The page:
Heaps of people in Perth having the same dilemma , do you cut your losses or keep on soldiering on.
    No wonder the W.A economy is still a basket case.
    Its a vicious circle.
     
  17. Fargo

    Fargo Well-Known Member

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    Investing puts money into the economy ! If there is a buyer there is a seller, if the seller is in Sydney he is loaded with lots of moula to spend. Some of the money is going into regional towns that are booming as a result.
     
  18. marmot

    marmot Well-Known Member

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    So when you spend more money with westpac, do they employ more staff or just hand out more dividends , as opposed to spending more money at the shops and restaurants etc, they in turn will employ more staff and pay their current staff more, as a result workers have more money to spend and around and around we go.
    It was Joe Hockey that once said its mums and dads going out spending money in the local shops that really drives the economy .
    If you are pouring more and more into your mortgage, and everyone else is doing it , then it eventually drags down the whole economy
     
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  19. mues

    mues Well-Known Member

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    I think there is lots of stuff on this forum that has multiple angles for debate. This ain’t really one. There is pretty much economic consensus that things that restrict consumer spending slow economic growth. Here is a university professor saying so.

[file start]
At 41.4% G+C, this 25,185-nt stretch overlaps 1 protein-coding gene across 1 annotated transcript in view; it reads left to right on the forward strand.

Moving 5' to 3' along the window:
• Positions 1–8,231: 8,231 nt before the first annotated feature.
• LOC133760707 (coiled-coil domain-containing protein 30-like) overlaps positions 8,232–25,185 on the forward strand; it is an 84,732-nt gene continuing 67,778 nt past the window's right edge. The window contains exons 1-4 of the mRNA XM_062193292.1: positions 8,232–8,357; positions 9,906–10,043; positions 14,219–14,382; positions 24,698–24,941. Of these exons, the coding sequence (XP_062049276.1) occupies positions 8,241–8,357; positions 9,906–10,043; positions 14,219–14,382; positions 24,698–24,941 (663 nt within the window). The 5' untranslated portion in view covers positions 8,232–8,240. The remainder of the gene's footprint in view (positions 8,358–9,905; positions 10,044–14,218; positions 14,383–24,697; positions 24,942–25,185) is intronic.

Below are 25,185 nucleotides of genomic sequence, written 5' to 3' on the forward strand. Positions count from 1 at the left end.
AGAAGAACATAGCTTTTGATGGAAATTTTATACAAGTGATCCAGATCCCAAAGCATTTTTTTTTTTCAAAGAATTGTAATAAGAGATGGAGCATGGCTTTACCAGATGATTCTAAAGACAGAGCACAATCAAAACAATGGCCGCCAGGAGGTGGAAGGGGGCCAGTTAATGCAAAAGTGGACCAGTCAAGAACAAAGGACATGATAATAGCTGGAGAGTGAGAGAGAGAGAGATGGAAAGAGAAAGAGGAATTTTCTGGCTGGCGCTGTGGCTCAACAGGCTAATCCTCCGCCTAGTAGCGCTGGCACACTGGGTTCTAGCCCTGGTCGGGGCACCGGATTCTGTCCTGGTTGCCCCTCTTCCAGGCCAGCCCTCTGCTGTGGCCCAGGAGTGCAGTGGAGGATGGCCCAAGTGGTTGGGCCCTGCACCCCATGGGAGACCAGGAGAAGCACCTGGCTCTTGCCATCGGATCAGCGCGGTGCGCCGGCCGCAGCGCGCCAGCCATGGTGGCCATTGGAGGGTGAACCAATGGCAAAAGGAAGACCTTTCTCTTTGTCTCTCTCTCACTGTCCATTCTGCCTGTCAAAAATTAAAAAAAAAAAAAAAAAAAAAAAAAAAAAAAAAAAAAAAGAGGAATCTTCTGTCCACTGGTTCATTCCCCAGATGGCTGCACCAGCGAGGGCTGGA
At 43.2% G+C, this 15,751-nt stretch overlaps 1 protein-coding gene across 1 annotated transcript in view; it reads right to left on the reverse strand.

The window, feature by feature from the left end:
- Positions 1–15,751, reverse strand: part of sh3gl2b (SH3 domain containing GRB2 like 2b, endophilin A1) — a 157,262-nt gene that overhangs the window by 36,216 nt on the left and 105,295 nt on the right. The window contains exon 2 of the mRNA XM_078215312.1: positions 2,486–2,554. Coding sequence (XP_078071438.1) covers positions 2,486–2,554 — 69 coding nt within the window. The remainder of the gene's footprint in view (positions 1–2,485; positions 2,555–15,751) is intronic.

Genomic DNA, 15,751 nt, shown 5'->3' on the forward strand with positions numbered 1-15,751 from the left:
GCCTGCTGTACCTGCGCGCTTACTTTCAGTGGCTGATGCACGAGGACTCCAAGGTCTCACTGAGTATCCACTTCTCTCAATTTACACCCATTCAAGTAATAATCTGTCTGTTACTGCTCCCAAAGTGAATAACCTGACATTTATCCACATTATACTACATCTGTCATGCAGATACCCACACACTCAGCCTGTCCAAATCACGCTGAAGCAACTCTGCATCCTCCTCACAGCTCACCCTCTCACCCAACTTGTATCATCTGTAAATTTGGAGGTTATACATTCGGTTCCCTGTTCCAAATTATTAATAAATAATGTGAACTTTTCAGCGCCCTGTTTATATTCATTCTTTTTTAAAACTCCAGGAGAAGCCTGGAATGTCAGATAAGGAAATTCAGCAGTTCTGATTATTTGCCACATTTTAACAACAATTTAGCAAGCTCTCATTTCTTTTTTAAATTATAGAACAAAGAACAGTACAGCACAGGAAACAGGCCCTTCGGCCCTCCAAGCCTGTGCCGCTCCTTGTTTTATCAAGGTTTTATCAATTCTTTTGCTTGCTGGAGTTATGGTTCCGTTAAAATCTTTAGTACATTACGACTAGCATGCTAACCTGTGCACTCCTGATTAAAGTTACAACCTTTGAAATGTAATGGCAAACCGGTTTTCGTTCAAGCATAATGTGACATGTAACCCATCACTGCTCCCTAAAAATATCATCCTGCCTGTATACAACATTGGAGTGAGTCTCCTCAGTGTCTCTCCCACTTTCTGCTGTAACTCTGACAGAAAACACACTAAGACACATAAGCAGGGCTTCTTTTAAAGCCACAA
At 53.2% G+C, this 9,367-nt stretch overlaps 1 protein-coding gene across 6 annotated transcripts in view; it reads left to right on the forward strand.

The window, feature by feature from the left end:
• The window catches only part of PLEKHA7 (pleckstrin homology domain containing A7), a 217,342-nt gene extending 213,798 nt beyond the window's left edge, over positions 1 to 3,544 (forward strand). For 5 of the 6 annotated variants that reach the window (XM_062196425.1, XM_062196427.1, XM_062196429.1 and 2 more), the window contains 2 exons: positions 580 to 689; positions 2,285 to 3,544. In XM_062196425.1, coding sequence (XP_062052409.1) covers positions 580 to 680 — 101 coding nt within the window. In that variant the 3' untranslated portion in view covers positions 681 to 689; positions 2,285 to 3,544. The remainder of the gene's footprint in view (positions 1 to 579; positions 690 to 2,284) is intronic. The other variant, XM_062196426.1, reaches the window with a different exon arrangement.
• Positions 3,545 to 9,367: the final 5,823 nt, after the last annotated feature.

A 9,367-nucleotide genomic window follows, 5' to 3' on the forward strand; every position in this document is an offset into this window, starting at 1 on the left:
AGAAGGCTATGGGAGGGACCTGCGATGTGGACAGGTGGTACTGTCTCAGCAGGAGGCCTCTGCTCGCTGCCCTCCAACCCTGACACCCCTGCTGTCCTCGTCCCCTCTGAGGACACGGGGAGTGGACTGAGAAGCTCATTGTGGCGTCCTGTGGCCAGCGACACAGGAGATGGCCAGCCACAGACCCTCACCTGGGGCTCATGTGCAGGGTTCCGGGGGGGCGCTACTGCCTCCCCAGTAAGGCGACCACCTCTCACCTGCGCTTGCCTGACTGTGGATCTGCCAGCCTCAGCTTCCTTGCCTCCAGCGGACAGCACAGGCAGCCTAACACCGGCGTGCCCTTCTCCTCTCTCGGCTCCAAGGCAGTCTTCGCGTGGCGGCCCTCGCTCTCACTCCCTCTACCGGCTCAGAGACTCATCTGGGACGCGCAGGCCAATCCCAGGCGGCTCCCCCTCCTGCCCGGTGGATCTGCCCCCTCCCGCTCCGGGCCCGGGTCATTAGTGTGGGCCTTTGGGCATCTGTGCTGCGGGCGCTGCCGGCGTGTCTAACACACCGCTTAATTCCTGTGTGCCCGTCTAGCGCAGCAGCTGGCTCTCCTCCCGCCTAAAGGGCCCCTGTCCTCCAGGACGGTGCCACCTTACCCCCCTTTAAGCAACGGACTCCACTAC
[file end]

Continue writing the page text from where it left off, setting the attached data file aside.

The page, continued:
Is household debt ruining the economy? | this.

    Also. The banks themselves do little to grow the economy. They don’t tend to introduce New resources New technology, add more workers to the workforce or make things much more efficient. Which are core tenants of economic growth.
     
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  20. mues

    mues Well-Known Member

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    Investing in infrastructure, capital works, new business, technology, tends to grow economies much better than investing in interest only loans on houses for example.

    Basically- you want investment to create things that can generate economic growth. A new road can allow a trucking business to run better. A new bit of technology can allow people to work more efficiently and get more done in a day

    Paying 1mil for a house that was 500k 7 years ago tends to just create locked in equity. A house in itself does not build more houses.

    More money does not grow an economy. More resources do. Money is just the fluid to keep things moving.